USG Report: Open discussion helps resolve differences

In my role as president of the Undergraduate Student Government at Baruch College, I often struggle with ways to best represent our students. There are students who have certain life experiences which I may never understand. However, I know that I cannot be a good representative of the student population without fully understanding its problems and opinions. In an effort to bridge that gap, I speak with fellow Bearcats to gain a better understanding of how they approach their issues.

In the heat of this election cycle, I found myself frustrated when I heard opposing views expressed by people with whom I could not agree. Admittedly, I raised my voice toward family, friends and even strangers when trying to express my own thoughts. Sometimes during exchanges, I would automatically jump to conclusions and tune out of a conversation after hearing certain statements with which I did not agree. I admit that it was not the best tactic to gloss over valid arguments just because I disagreed.

We must embrace tough talks with those who do not see eye-to-eye with us. You have the ability to filter information and completely surround yourself with viewpoints similar to your own. You can unfriend and unfollow people who do not share similar values.

Due to the near-infinite amount of content online, you are also bound to find articles or blogs that support your mindset. This can be appealing to sort through, but being blind to a diverse set of opinions and ideas leads to ignorance.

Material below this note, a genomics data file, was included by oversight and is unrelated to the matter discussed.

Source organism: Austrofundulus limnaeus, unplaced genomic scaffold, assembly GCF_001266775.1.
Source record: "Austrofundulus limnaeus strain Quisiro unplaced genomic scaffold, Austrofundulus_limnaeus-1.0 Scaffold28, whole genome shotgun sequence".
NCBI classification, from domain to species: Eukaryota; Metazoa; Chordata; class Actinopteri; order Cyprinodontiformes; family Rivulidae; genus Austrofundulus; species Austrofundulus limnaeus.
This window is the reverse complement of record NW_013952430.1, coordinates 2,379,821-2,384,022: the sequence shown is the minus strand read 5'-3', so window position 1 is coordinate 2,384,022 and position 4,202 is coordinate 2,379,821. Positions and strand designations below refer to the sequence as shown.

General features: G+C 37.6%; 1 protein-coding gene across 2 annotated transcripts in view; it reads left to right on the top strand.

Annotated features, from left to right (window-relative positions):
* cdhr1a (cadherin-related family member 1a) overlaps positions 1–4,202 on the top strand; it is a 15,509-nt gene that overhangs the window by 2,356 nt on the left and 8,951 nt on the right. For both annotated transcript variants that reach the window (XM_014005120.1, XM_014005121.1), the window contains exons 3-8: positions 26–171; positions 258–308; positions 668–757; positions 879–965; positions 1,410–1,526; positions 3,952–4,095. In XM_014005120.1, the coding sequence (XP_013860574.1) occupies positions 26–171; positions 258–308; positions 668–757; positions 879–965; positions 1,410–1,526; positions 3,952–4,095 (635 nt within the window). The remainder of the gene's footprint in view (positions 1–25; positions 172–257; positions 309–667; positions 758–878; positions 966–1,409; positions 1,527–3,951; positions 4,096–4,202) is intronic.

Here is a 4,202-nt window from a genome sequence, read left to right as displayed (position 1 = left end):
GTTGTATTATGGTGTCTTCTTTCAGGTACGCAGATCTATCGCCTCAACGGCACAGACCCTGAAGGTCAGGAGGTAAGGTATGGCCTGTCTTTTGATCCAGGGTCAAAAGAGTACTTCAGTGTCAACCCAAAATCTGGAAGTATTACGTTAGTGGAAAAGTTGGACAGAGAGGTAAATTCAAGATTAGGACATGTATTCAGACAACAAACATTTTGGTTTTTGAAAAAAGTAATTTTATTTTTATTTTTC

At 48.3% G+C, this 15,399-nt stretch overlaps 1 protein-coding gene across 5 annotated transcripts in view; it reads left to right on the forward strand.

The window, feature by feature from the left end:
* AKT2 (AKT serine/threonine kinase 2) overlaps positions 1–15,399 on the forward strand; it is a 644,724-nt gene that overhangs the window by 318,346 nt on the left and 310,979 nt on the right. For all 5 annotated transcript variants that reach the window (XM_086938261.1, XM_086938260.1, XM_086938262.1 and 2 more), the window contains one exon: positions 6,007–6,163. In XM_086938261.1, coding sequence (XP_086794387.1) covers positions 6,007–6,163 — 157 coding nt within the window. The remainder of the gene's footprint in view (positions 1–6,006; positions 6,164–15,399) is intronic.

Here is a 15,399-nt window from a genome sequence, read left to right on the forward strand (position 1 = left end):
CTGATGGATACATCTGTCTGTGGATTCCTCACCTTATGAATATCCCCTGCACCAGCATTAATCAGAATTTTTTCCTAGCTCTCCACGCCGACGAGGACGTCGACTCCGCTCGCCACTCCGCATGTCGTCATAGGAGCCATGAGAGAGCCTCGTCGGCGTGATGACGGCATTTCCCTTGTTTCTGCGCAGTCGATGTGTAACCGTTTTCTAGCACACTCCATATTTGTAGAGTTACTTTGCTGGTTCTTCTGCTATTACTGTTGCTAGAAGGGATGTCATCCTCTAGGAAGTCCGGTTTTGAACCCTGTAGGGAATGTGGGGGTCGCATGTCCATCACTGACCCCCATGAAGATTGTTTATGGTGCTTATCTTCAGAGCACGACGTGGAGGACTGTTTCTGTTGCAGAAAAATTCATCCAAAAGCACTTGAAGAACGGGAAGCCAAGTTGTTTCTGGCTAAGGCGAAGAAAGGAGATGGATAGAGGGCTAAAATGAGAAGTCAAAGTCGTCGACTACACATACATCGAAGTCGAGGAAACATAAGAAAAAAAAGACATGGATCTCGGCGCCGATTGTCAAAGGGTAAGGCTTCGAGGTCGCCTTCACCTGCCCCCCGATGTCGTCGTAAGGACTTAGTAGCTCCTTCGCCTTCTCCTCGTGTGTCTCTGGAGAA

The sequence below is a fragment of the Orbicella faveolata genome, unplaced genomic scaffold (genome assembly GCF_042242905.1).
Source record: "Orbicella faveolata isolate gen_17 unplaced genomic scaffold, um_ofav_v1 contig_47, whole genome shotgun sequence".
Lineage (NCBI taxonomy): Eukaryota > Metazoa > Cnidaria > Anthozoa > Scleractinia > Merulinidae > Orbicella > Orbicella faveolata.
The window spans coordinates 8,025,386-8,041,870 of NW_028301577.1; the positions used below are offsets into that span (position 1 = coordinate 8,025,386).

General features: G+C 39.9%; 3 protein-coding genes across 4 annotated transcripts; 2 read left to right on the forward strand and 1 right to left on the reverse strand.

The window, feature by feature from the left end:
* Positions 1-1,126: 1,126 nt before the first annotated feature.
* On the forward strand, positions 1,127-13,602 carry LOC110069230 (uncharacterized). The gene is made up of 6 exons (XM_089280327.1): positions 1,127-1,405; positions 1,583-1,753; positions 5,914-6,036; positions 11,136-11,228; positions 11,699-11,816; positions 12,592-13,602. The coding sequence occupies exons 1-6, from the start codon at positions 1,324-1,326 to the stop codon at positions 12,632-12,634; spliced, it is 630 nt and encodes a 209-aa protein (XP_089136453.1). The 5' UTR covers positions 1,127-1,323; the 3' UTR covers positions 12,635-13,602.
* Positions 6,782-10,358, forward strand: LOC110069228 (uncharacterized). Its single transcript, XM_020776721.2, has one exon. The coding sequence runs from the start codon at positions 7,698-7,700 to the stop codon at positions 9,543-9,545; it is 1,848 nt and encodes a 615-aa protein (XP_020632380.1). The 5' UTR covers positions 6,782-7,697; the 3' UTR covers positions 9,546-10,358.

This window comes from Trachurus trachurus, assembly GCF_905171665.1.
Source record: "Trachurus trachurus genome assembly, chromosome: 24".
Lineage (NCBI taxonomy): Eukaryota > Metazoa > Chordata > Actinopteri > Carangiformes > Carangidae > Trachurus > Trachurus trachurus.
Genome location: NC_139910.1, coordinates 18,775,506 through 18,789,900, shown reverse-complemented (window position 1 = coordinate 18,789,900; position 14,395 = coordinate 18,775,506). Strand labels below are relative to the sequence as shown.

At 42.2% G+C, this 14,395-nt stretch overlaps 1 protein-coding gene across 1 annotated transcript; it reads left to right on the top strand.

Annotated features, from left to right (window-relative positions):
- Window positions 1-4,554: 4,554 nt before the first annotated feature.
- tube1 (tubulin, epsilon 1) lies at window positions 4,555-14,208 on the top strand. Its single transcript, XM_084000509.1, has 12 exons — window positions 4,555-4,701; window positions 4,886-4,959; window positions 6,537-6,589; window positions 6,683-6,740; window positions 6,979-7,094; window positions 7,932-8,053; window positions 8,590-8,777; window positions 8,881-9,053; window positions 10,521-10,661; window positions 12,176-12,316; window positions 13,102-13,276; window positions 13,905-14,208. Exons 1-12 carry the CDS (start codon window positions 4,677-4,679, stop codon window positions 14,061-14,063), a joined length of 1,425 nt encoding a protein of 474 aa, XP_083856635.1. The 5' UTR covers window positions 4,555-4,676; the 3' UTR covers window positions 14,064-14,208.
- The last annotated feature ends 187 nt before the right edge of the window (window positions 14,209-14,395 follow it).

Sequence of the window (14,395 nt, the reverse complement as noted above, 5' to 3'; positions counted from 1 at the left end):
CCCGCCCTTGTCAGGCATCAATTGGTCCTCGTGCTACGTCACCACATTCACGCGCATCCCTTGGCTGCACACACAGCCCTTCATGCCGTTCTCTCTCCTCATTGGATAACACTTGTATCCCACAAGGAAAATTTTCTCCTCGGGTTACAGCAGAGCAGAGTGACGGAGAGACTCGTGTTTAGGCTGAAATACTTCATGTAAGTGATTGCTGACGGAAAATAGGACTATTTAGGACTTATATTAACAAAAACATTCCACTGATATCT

This election has exposed a clear divide in our society and we must make it our job to mend that divide. By having these tough conversations, we will heal. If we shut people out from these important dialogues, however, we will be driven further apart and fail to understand our differences. Even after listening to the other side, you may still disagree, but you will have learned more about why people on the other side feel a certain way. To disagree respectfully is a much more powerful statement than automatically demonizing someone who has different beliefs.

Oversimplifications and generalizations of people set us back, but by having open conversations, generalities fall away. This is vitally important to the success of our school and our nation. The divisive rhetoric that has fueled, and at times, defined this campaign cycle cannot continue. I ask you to have these hard conversations and difficult discussions. It is the only way we can heal and advance as a society. We are all on the same team so we have to start acting like it.

Daniel Dornbaum is the president of USG. He can be reached at daniel.dornbaum@usgbaruch.com. His office is located at 3-272 in the Newman Vertical Campus.

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